Ric Roman Waugh, 2013
Sadness is perhaps the best emotion a movie can evoke, and it works wonders for films that use it wisely. Is there a bad kind of sad? This film proves that indeed there is. Godzilla is a sad film. You see, the monster isn’t evil and has no bad intentions (until the end, when it gets very mad, it never intentionally kills a human except in self-defense), it’s just pregnant hungry and cranky. And yet the filmmakers are so needlessly cruel to the creature that it makes this creature feature damn near unwatchable. It’s just a bad kind of sad. It’s not the kind that leaves you feeling entertained, but the kind that leaves you feeling bad, like you’ve just endured a traumatic experience.
Oh, but the movie isn’t poignant, no such luck. And it’s certainly not trying to say anything to the viewer. And it’s hard to tell — was director Ronald Emmerich trying to make us sympathize with the creature? If so, which I doubt, he both succeeded and failed, we sympathized but were crushed by the ending (oh, right, like you didn’t already know what it was!).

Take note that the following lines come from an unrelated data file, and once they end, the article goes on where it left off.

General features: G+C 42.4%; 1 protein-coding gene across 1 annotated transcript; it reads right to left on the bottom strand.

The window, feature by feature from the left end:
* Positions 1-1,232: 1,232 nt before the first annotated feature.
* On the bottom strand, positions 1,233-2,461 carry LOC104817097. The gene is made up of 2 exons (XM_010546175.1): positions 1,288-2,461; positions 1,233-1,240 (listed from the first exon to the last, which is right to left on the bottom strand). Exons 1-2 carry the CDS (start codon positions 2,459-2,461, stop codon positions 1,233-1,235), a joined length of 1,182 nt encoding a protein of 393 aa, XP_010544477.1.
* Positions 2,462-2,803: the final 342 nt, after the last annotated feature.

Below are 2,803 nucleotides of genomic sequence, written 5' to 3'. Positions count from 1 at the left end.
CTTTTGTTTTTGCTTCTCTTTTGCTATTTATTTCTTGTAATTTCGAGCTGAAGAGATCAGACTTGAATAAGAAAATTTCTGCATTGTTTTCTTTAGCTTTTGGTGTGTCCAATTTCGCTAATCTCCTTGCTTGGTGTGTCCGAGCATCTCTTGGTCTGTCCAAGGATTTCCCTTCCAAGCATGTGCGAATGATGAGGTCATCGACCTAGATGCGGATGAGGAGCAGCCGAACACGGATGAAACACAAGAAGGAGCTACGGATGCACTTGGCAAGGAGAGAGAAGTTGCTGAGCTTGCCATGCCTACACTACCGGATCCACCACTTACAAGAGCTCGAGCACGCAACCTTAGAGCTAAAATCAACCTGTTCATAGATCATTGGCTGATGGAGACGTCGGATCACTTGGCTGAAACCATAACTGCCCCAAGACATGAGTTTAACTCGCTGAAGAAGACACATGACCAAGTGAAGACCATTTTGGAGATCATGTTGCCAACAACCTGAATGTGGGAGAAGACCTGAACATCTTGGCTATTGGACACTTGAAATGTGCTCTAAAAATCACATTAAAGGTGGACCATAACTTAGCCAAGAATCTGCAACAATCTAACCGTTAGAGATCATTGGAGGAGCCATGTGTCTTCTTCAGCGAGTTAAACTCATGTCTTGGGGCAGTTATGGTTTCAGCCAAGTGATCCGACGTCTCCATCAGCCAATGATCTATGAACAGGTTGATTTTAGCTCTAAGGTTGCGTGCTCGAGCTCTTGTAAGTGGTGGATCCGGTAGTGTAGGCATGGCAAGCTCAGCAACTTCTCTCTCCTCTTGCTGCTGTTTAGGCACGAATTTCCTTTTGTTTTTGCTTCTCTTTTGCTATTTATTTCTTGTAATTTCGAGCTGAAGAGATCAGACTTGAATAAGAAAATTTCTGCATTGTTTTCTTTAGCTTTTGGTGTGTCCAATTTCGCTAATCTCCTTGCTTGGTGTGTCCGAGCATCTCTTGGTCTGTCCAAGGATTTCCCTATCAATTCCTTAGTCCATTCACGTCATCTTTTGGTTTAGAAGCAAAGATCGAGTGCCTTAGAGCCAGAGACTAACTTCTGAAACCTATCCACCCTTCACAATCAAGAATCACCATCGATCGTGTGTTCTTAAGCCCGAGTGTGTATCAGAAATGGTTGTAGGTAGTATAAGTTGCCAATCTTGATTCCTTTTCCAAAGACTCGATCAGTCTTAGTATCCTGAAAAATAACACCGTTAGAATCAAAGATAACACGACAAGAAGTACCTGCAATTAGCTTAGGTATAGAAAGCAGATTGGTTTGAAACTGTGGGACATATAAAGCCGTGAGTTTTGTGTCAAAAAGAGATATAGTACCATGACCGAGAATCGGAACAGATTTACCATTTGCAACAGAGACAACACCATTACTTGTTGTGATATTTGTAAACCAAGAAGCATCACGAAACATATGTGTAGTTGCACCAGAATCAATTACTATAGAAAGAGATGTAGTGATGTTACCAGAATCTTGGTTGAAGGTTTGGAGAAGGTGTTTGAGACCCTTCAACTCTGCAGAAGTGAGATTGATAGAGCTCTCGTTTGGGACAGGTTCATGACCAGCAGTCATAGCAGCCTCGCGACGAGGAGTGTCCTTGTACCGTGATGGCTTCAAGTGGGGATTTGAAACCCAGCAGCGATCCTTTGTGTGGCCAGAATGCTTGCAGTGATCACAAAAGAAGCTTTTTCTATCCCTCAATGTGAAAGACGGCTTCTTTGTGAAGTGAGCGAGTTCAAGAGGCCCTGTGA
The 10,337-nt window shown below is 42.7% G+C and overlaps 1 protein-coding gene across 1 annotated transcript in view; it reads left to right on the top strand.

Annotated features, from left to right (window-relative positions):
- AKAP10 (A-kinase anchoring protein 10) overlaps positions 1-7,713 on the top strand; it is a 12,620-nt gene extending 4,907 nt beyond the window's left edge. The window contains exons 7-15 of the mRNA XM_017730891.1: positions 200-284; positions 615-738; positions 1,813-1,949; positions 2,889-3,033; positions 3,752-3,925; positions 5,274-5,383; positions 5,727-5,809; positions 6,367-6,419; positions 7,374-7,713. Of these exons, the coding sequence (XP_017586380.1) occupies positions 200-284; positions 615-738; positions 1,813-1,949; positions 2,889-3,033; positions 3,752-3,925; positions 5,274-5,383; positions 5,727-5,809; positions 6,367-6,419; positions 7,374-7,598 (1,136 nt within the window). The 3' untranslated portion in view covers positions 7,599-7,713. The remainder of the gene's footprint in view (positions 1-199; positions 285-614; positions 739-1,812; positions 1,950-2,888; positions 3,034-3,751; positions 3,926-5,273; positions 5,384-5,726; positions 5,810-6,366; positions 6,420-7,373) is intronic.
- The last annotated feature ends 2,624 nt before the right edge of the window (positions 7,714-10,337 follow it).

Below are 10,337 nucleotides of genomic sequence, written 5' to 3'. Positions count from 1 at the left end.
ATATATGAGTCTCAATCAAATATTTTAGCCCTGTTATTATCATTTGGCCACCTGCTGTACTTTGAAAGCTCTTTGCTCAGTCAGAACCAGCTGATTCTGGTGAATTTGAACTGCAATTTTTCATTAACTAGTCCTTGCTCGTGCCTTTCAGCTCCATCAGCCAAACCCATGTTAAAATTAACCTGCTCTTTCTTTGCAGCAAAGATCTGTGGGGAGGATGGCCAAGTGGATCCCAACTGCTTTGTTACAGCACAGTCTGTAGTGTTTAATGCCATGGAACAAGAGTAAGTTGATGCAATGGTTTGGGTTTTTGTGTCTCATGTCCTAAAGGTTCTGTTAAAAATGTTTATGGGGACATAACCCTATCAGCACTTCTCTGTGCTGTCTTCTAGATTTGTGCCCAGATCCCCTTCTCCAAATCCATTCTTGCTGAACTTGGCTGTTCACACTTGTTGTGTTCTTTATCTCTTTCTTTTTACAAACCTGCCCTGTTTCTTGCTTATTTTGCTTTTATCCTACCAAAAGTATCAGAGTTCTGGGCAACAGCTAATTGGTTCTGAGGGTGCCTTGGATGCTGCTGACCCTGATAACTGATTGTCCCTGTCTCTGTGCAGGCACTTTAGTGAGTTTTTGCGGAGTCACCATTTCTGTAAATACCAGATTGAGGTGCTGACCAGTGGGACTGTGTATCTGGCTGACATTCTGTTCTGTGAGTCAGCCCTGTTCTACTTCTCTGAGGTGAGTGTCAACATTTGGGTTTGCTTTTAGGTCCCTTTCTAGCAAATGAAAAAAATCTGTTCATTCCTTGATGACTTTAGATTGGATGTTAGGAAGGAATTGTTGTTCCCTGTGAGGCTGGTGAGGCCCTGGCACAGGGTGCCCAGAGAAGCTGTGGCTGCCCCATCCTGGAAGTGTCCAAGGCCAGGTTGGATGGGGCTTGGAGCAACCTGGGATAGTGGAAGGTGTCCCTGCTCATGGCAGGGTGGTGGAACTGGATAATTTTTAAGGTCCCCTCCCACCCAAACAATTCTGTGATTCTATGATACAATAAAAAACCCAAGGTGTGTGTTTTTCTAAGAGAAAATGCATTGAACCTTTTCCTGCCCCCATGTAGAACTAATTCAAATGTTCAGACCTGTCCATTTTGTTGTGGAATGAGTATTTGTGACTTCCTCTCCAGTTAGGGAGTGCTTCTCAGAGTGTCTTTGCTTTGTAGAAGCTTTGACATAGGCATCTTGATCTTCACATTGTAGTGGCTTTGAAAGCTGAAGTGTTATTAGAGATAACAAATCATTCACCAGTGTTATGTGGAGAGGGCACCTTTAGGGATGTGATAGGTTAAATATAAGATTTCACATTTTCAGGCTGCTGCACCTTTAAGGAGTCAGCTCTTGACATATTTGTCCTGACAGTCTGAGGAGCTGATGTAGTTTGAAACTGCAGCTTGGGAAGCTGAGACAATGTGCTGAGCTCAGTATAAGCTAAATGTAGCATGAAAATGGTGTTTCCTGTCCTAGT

As for the special effects — they are indeed spectacular. As a matter of fact, they are the best special effects that I have seen… perhaps ever. But they don’t entertain. Why? Well for starters, the script to support the effects is a total botch, the worst I’ve seen since Mr. Nice Guy. The human performances certainly leave something to be desired. And, since the movie is little more than one long pointless chase scene, the action gets tiresome.
By the time the climax comes around we are sick of Godzilla. We are tired by the effects. And personally, by that time, I was so pissed off at the human characters that I was cheering for the monster. Makes it really anticlimactic.
-- Eugene Novikov
|Starring:||Hank Azaria, Matthew Broderick, Jean Reno, Maria Pitillo|
|Directed by:||Roland Emmerich|